Extract of a letter from Clay County, Mo. to the Editor of the Missouri Republican, July 29th.
'The bearer hereof has been employed by the commanding officer at Cantonment Leavenworth as an express to Jefferson Barracks, asking aid from that post to protect the public property left at Cantonment Leavenworth, by the 3d regiment and the detachment of the 6th, under Major Riley. On Monday morning, 27th, forty of our citizens volunteered for the defence of that post, and left this place for it about ten o'clock. Lieutenant Lee, the Commander at that post, called upon the Colonel of our county officially for this assistance. We do not know of the absolute necessity of our citizens to be called upon to enter into actual service; but there are so many concurring circumstances that render it highly probable that that post will be attacked, that this precautionary step is approved of by all.
'Some Delaware Indians, on their return from Major Riley's detachment on the Little Arkansas, have been attacked by the Pawnees-some killed on each side, and the scalp of at least one Pawnee has been produced to Lieutenant Lee, as evidence of the encounter. About two weeks ago, an express, consisting of two men, was sent from Cantonment Leavenworth to Maj. Riley, with official communications, 'c. These Delawares assert that those men bearing the express have been killed by the Pawnees. The express sent to Jefferson Barracks is to advise the commanding officers of that post of these facts, and to ask a part of the military force now lying idle at that place to be sent up for the defence of this section of the country.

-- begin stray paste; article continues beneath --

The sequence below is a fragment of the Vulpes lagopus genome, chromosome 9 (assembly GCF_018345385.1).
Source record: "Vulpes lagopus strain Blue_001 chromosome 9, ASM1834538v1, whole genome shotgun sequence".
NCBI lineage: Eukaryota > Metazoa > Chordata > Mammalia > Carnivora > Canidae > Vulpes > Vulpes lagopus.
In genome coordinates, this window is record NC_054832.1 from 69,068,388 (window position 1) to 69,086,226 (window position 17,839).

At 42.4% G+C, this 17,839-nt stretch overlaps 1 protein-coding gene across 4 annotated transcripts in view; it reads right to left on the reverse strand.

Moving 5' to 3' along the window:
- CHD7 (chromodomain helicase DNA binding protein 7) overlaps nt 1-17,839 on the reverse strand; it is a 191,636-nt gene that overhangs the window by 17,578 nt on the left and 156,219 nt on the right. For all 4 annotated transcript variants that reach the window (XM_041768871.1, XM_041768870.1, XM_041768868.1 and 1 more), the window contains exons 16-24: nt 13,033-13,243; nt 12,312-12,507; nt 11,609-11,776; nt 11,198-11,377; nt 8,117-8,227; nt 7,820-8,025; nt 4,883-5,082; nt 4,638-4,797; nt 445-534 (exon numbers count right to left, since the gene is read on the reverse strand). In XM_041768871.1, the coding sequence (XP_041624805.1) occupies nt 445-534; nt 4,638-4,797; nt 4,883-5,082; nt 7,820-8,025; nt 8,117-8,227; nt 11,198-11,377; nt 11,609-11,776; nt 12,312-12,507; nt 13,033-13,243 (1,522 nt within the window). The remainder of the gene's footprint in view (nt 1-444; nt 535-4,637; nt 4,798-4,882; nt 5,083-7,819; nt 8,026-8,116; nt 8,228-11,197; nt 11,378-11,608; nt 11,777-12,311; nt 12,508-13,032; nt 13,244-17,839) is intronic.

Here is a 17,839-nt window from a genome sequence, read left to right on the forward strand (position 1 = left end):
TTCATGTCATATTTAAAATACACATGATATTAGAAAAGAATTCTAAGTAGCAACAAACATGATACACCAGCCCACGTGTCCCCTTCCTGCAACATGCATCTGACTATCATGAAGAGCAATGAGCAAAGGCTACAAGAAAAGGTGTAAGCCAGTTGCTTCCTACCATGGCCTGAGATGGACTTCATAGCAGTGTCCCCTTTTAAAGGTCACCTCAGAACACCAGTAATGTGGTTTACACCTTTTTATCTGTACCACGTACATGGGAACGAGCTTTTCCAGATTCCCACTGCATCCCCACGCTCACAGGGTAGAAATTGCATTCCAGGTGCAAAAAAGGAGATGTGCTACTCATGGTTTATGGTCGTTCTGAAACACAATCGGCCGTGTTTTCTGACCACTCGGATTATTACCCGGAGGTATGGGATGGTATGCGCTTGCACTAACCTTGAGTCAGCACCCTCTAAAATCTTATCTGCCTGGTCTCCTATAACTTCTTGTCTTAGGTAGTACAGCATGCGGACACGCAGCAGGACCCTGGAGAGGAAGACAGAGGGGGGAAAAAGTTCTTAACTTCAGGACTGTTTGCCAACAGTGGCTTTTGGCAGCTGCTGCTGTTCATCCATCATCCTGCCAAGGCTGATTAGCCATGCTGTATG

The citizens of this county, as those in every other county in the Boon's Lick country, are in quite an uproar. On Monday, 250 men volunteered in this county, prepared to march at a moment's warning. The step has been taken in pursuance of the requisition of Brigadier General Thompson, of the militia. From Howard, we hear the alarm is much greater than with us--as it is said 7 or 800 warriors from the Miss. are in the vicinity of that place. From your situation, you will learn the particulars from that county as soon as we do here.
I should not omit to mention, that as soon as Major Dougherty heard of the renconter (sic) in Randolph between our citizens and the Indians, he dispatched Major Bean Sub-Indian Agent, to the village of the Ioways; to counsel with them. It was reported that it was those Indians engaged in Randolph- but those at the village disclaimed any knowledge of the affray, and expressed a readiness to cooperate to bring the aggressors to punishment, if it should turn out that their men were concerned in it. At the same time he was with the Ioways, 60 or 80 of the Mississippi Indians arrived at the Ioway and Sac villages--all warriors. Their object could not be ascertained by Major Bean, and therefore he looks upon the arrival at that particular moment as ominous.
We cannot but regret the evacuation of the post at Cantonment Leavenworth, as much of the unfriendly and hostile feelings of the Indians upon the Missouri arises from the unprotected and defenceless (sic) situation of that post.'